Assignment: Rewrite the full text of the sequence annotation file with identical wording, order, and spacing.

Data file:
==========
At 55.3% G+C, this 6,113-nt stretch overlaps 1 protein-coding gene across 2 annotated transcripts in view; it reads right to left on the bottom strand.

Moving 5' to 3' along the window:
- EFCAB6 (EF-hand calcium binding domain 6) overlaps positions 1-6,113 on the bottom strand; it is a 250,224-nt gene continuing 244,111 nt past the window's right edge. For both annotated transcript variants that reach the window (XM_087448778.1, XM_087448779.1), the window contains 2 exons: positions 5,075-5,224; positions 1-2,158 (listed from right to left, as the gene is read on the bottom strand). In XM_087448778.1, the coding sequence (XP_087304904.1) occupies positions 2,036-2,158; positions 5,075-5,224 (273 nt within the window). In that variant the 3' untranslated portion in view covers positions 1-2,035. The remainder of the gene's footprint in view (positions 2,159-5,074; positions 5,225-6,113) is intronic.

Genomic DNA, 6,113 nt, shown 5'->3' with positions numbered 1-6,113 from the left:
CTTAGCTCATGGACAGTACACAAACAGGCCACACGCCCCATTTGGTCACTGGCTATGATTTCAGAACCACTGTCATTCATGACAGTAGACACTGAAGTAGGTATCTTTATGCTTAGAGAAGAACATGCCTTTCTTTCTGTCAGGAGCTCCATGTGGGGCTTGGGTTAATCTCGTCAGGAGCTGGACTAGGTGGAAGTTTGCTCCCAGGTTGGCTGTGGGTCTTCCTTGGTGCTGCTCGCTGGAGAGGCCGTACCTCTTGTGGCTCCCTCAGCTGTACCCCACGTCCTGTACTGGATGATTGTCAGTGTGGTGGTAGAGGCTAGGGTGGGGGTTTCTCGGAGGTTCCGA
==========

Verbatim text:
At 55.3% G+C, this 6,113-nt stretch overlaps 1 protein-coding gene across 2 annotated transcripts in view; it reads right to left on the bottom strand.

Moving 5' to 3' along the window:
- EFCAB6 (EF-hand calcium binding domain 6) overlaps positions 1-6,113 on the bottom strand; it is a 250,224-nt gene continuing 244,111 nt past the window's right edge. For both annotated transcript variants that reach the window (XM_087448778.1, XM_087448779.1), the window contains 2 exons: positions 5,075-5,224; positions 1-2,158 (listed from right to left, as the gene is read on the bottom strand). In XM_087448778.1, the coding sequence (XP_087304904.1) occupies positions 2,036-2,158; positions 5,075-5,224 (273 nt within the window). In that variant the 3' untranslated portion in view covers positions 1-2,035. The remainder of the gene's footprint in view (positions 2,159-5,074; positions 5,225-6,113) is intronic.

Genomic DNA, 6,113 nt, shown 5'->3' with positions numbered 1-6,113 from the left:
CTTAGCTCATGGACAGTACACAAACAGGCCACACGCCCCATTTGGTCACTGGCTATGATTTCAGAACCACTGTCATTCATGACAGTAGACACTGAAGTAGGTATCTTTATGCTTAGAGAAGAACATGCCTTTCTTTCTGTCAGGAGCTCCATGTGGGGCTTGGGTTAATCTCGTCAGGAGCTGGACTAGGTGGAAGTTTGCTCCCAGGTTGGCTGTGGGTCTTCCTTGGTGCTGCTCGCTGGAGAGGCCGTACCTCTTGTGGCTCCCTCAGCTGTACCCCACGTCCTGTACTGGATGATTGTCAGTGTGGTGGTAGAGGCTAGGGTGGGGGTTTCTCGGAGGTTCCGA